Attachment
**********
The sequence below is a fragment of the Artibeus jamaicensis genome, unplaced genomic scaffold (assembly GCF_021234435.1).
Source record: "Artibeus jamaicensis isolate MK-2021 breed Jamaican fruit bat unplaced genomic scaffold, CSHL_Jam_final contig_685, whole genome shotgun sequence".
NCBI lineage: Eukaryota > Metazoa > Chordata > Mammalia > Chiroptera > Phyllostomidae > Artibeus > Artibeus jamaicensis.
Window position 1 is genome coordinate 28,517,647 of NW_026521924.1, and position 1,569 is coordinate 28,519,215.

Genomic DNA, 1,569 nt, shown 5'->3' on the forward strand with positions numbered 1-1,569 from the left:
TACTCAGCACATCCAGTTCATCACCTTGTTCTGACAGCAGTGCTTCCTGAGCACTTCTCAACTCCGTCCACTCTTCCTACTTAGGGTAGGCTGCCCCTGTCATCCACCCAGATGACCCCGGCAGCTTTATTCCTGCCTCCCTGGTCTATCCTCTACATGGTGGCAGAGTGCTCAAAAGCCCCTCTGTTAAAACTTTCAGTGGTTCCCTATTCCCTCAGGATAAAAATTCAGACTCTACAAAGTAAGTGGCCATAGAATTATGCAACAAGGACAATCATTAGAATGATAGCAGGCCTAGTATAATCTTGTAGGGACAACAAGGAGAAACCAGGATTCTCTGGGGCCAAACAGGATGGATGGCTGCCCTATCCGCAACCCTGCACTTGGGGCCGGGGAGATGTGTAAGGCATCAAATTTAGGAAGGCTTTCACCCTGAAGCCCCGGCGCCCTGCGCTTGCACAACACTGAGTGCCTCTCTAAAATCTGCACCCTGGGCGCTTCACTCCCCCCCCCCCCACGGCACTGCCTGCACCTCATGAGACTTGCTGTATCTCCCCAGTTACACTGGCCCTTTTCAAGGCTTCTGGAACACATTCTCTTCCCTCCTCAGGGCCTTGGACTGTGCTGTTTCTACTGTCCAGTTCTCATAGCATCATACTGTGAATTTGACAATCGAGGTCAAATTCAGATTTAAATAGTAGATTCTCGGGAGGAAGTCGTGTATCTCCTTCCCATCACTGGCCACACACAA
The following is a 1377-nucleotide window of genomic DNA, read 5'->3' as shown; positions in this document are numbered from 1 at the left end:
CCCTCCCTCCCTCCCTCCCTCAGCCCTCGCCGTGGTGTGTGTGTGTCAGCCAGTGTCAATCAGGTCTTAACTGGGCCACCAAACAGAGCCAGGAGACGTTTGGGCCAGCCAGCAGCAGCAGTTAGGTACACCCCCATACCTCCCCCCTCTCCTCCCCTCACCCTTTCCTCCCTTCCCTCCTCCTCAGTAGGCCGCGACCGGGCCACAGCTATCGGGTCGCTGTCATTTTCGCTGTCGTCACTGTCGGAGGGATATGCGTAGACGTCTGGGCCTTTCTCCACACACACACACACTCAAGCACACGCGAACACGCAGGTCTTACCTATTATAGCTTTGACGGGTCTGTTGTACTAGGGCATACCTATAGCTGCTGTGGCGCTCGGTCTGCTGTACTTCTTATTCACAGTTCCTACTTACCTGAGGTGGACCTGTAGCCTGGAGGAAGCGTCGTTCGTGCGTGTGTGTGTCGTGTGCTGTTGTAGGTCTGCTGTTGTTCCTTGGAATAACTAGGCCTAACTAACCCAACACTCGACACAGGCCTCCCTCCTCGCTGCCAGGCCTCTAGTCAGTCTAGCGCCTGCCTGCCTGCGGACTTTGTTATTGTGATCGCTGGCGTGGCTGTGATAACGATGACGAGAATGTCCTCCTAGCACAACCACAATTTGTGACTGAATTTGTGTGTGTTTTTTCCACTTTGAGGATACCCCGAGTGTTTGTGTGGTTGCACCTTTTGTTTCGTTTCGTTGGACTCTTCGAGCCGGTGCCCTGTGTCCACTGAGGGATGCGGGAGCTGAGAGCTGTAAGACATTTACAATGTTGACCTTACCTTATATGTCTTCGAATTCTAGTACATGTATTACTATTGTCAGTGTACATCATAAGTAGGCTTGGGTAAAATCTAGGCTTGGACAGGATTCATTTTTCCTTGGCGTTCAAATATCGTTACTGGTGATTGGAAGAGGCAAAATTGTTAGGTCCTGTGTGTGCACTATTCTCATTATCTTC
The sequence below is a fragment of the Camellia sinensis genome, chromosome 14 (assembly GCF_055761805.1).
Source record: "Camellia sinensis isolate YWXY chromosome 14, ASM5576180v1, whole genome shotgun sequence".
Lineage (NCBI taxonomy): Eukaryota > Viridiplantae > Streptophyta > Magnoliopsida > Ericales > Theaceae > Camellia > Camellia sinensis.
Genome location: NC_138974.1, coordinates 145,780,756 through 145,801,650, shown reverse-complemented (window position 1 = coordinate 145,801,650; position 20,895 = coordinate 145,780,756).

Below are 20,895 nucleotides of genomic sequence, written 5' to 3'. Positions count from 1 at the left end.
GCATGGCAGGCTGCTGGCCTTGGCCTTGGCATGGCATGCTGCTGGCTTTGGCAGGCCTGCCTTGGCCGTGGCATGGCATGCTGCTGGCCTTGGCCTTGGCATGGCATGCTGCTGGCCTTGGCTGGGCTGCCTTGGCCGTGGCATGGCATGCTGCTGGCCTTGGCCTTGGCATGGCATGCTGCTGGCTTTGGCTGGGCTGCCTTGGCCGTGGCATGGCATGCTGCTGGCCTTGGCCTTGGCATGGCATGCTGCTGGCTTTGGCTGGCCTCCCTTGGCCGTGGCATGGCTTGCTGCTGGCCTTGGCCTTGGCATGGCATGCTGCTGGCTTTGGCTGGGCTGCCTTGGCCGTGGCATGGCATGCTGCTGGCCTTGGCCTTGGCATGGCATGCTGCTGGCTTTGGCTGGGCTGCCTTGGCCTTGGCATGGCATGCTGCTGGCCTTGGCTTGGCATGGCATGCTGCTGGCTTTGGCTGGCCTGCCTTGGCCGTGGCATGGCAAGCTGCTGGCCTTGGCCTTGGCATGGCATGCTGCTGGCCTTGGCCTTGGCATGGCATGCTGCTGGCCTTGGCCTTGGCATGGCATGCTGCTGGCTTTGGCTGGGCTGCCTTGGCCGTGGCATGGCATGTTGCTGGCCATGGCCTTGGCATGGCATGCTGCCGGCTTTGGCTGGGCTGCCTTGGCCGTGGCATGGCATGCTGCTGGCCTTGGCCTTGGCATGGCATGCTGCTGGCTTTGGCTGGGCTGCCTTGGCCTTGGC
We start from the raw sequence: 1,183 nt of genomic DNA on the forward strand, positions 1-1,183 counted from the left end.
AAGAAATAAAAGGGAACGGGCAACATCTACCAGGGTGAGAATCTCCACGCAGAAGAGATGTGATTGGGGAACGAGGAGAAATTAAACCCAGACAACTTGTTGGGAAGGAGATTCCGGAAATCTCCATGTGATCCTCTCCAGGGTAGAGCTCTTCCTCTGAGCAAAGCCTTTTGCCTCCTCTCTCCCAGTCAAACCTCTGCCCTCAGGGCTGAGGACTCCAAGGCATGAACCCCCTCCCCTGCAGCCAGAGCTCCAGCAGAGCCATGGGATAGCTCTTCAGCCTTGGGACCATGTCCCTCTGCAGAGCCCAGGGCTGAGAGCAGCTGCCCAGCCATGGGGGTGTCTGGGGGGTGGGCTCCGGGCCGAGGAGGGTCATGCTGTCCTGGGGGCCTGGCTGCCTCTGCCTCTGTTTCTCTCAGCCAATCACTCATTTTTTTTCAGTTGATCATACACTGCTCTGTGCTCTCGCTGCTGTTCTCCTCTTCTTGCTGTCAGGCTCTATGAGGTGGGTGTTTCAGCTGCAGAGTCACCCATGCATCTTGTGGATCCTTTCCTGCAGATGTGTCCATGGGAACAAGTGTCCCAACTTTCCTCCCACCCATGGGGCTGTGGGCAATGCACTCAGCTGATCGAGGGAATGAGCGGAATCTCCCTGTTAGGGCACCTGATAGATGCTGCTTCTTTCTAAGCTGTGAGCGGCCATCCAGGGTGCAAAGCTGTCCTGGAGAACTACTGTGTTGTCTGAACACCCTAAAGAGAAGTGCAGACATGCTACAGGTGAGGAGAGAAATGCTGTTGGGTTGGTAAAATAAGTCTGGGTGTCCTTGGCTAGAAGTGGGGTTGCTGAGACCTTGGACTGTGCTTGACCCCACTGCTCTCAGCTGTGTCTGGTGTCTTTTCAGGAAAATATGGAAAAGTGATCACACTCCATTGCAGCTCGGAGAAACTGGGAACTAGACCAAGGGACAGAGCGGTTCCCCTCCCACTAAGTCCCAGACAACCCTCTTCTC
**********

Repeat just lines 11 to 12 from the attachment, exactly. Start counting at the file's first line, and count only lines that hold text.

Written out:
Lineage (NCBI taxonomy): Eukaryota > Viridiplantae > Streptophyta > Magnoliopsida > Ericales > Theaceae > Camellia > Camellia sinensis.
Genome location: NC_138974.1, coordinates 145,780,756 through 145,801,650, shown reverse-complemented (window position 1 = coordinate 145,801,650; position 20,895 = coordinate 145,780,756).